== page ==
Peripherals are rarely margin-friendly. Except for that brief period of a product's initial acceptance to the mainstream, margins on peripherals have even less shelf life than most of today's pop acts - here today, gone by teatime. They are, after all, generally low-cost products that compete on price in a crowded market.
Thankfully there are still a few lucrative products out there, such as flat-panel monitors, which generate about 10 per cent margin despite plummeting prices. Like everything else, however, this will not last, and now is the time to be scouting for new offerings.
As with any other successful business move, the trick is to latch onto something before it peaks. Right now, the clever money is being placed on external hard disk drives. And with good reason.
As technologies go, external hard drives are hardly earth-shatteringly exciting, but that is not stopping them being sold in their tens of thousands every month. SMEs and consumers have taken them to their hearts and wallets, turning an unexciting prospect into a little goldmine.
Just look at the headlong dash by hard-drive manufacturers and removable-storage specialists, all attempting to secure a share in a marketplace that, until last year, did not exist.
Removable storage has become big business. From Flash-based cards and USB plug 'n' store devices to external Zip and CR-RW/DVD-R drives, people have developed an unquenchable thirst for more storage.
The rise of digital cameras, camcorders and multimedia entertainment has helped spark a storage boom.
In the case of the PC, Zip drives and recordable CD and DVD discs have been the main form of removable storage. More recently, small, finger-sized plug-in USB devices have been emerging into the marketplace, but even these are very limited in terms of capacity.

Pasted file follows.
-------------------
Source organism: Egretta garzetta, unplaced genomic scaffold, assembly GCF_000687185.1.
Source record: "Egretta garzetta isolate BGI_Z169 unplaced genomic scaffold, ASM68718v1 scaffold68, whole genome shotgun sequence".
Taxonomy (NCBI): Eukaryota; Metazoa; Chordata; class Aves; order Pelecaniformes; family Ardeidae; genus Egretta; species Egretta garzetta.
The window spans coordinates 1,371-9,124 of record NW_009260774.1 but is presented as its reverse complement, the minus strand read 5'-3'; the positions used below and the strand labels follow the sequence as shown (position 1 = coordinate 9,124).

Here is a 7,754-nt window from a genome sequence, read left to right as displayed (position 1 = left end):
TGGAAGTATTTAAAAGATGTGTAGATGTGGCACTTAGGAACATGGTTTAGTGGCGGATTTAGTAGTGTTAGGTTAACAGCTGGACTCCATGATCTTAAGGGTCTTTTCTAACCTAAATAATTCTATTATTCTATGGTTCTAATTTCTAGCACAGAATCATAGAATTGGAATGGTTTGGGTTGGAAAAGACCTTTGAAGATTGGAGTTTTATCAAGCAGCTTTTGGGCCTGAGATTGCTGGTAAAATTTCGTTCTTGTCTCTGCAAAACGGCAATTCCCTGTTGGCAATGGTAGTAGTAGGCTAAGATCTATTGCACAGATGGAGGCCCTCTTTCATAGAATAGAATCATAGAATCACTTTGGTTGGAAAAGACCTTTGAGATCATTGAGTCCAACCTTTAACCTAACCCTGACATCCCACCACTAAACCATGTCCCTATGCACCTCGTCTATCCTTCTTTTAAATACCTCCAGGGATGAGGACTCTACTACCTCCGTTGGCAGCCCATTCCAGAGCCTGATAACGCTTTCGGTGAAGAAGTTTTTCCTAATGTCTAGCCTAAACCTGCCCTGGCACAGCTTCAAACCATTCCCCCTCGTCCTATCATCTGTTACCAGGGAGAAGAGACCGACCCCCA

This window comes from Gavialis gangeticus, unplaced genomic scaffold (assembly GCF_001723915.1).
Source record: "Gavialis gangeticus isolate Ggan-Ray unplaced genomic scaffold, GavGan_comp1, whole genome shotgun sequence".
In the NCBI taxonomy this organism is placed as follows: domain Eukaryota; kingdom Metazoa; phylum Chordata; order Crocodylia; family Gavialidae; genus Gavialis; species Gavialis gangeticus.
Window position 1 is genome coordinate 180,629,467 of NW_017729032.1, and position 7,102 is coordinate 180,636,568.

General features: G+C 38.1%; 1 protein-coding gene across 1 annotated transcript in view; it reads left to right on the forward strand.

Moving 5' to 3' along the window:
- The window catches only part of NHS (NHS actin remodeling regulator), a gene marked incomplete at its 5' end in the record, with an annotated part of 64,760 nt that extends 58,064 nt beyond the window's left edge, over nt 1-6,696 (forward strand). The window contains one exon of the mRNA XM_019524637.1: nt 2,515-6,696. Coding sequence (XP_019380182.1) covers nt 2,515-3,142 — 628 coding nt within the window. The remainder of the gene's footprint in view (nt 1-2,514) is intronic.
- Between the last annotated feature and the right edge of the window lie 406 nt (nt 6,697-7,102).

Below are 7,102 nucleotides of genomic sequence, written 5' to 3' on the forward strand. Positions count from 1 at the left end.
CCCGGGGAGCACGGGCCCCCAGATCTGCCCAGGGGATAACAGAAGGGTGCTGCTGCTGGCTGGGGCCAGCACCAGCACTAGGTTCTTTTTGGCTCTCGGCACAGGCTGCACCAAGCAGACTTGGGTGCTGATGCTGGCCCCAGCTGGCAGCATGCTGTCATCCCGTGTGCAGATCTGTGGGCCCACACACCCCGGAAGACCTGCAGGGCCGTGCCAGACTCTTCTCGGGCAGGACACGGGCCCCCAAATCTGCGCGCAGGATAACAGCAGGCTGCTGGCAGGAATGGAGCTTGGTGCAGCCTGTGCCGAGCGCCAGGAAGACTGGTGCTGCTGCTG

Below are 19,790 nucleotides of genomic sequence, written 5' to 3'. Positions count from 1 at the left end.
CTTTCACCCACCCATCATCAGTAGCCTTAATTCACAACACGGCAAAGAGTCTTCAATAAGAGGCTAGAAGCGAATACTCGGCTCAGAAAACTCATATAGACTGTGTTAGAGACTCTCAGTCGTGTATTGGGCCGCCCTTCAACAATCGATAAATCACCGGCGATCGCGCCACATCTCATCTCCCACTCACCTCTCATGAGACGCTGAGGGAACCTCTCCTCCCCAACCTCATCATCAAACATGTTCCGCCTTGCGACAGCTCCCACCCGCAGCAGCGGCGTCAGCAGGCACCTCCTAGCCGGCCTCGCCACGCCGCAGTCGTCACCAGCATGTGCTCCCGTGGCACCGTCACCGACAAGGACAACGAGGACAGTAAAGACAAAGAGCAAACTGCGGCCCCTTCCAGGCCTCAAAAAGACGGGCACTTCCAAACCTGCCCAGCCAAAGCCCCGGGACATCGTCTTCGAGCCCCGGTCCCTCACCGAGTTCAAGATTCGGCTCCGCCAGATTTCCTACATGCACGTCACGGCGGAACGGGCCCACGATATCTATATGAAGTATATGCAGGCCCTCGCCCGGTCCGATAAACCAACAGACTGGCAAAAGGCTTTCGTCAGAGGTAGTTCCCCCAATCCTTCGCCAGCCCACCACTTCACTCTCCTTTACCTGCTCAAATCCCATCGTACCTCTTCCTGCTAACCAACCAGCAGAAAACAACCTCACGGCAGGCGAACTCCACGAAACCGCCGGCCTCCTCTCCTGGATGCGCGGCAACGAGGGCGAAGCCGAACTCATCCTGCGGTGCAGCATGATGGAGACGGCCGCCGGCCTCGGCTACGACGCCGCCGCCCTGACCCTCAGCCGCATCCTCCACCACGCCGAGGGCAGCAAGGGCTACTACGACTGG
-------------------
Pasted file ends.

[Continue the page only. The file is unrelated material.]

When external hard drives first appeared, they were seen as a niche add-on to the PC's peripheral armoury.
In the latter half of 2003, though, they became the greatest single threat to most other external storage devices. Manufacturers of external drives no longer see them as just another storage device to sit alongside the Iomega Zip drive, for example.
They see them as a Zip drive killer. Even Iomega has recognised the threat, launching its own external hard drive - a tough call for a company that traditionally made its money from flogging Zip disks, but one based on survival, not pride.
For many consumers, external drives are the easiest way to extend the life of their PCs. They don't require any mucking about in the machine's sensitive guts, are simple to set up and use, boast some useful features and software and, most of all, are fairly inexpensive. They come in sizes ranging from 60GB to 200GB and use fast USB 2.0 or FireWire interfaces.
This year will see many drives boast eight-in-one card readers, too. More importantly for the channel, SMEs love them and have been using them as cheap data back-up solutions.
This might not be what the manufacturers recommend, but they are not complaining about the money rolling in. External hard drives are fast becoming big business for small businesses.
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